So, that's the shortlist. It's a pretty diverse selection, I thought, not just in the kinds of characters and settings, but in how the books feel. I can't really see much of a theme in common, other than a degree of experimentation (in some cases, successful, in others, not so much).

As you will probably guess, I would be happy if either The Sellout or His Bloody Project won. I think I'm edging towards The Sellout. I probably enjoyed His Bloody Project a little bit more, but The Sellout feels like there's more depth to it, more substance. And actually, I think it's got a chance. If I had to guess, I'd say the winner will be between it and Hot Milk (I seem to be really in the minority in taking against it). I tend to be really terrible at predicting the winner though!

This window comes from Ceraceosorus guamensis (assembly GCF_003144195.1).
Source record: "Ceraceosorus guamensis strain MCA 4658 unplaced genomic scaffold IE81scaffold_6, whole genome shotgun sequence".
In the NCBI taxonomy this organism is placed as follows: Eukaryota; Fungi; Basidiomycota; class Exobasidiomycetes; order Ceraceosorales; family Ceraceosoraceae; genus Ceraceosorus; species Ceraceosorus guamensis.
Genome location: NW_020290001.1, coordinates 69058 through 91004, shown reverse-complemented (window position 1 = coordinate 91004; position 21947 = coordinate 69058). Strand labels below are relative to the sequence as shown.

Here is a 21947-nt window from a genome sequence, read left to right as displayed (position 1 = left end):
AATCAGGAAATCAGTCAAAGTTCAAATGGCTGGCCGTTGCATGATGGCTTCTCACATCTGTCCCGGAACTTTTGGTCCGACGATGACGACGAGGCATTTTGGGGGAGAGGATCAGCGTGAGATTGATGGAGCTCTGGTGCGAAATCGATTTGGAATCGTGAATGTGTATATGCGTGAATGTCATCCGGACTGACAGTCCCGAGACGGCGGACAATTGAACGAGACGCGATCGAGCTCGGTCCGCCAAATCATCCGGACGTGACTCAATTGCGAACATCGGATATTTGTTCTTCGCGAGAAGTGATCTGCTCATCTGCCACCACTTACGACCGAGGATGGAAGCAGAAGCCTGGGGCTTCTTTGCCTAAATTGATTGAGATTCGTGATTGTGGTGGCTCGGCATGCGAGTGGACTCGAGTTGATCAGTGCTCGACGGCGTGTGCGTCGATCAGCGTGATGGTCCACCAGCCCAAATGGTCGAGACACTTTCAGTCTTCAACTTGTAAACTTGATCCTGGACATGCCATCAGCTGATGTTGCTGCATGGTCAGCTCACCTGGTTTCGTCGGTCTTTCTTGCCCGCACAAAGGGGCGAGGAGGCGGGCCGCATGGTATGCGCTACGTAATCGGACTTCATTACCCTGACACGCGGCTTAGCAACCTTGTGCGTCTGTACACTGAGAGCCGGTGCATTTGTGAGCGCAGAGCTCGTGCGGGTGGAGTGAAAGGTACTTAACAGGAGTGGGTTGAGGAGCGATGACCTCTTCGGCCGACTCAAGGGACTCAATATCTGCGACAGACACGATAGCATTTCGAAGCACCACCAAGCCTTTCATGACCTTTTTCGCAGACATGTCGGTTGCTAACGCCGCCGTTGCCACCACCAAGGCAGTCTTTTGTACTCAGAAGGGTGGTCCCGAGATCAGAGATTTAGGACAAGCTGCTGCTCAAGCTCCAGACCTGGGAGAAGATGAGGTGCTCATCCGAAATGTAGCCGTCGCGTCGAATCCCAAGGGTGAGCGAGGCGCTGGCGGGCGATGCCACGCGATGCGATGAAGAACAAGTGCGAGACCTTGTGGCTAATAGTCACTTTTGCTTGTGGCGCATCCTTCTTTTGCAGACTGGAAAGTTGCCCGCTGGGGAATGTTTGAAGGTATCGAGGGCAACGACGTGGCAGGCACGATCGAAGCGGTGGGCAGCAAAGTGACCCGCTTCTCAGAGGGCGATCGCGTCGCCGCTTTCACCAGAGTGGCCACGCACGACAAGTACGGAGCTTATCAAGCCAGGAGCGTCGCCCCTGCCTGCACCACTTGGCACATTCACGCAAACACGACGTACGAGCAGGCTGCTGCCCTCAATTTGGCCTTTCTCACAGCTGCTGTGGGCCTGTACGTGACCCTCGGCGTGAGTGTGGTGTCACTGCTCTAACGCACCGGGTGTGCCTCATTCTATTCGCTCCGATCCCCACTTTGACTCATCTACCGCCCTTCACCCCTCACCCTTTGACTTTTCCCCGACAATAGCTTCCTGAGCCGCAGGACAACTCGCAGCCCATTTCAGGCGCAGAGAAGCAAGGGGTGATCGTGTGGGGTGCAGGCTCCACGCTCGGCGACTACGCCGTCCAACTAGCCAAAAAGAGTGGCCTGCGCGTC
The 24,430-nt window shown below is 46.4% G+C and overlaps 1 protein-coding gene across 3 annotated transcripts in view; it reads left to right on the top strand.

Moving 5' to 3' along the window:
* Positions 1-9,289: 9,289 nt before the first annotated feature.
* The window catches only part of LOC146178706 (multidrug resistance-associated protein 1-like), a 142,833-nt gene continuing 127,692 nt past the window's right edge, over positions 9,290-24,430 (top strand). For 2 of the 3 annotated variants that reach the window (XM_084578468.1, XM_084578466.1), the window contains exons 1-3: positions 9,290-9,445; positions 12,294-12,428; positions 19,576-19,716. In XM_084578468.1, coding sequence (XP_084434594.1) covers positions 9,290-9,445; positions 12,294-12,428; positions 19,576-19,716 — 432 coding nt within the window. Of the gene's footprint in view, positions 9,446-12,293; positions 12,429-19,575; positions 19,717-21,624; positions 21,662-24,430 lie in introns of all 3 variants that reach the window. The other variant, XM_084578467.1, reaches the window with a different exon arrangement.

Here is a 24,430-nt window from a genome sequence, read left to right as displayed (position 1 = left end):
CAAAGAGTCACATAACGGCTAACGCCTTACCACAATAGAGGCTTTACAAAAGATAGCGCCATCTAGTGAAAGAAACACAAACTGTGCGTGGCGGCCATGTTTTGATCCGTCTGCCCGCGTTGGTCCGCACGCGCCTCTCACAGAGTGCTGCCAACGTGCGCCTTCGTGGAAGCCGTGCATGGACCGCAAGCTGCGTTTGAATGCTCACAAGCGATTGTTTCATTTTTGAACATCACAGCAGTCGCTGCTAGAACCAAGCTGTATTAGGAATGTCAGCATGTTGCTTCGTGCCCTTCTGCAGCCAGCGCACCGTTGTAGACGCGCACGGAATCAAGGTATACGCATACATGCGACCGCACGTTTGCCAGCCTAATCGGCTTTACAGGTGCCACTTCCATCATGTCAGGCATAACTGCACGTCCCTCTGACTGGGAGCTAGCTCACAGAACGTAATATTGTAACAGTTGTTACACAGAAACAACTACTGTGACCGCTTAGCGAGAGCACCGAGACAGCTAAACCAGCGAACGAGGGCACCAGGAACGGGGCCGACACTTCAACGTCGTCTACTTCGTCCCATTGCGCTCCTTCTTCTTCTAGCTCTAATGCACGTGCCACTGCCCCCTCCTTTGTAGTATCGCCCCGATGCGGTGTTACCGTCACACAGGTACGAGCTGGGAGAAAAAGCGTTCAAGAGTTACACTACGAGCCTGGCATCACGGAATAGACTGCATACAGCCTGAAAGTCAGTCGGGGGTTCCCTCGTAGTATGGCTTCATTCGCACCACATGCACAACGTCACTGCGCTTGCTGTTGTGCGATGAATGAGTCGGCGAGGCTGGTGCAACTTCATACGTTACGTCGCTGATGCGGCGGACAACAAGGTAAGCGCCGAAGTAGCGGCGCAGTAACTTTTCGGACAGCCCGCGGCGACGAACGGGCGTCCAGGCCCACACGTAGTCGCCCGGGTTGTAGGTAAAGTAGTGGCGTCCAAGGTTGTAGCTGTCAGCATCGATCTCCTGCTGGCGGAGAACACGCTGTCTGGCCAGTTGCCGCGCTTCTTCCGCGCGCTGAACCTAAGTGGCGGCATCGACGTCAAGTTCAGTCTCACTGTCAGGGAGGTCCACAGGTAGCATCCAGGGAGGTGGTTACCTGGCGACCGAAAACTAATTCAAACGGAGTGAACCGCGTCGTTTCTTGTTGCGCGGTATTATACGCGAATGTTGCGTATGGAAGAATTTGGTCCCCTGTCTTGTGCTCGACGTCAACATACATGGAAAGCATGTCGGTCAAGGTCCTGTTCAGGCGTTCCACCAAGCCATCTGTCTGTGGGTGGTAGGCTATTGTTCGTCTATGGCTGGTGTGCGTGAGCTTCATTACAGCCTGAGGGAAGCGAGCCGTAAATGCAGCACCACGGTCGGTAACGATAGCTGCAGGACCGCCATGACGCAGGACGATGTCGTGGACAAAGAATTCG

I read a further three books from the longlist that didn't make it into the shortlist. I didn't feel any of them should have.

The Many, by Wyl Menmuir is a very short novel, almost a novella. It tells the story of a man who moves into a derelict cottage in a fishing village, a cottage that used to belong to the mysterious Perrin. The man, Timothy, plans to fix up the cottage and live their with his wife. The villagers, and particularly Ethan, one of the fishermen, have other ideas. They're still mourning Perrin, and the stranger is not welcome.

The mystery of just what happened to Perrin is not the only one here. The village itself is a kind of mystery. There seems to be some sort of enforced isolation going on, some sort of quarantine. There are rules about how far the fishermen can go, and the few fish they do catch seem to be mutants. They are to sell every single one of those fish to the mysterious people who await the boats every day.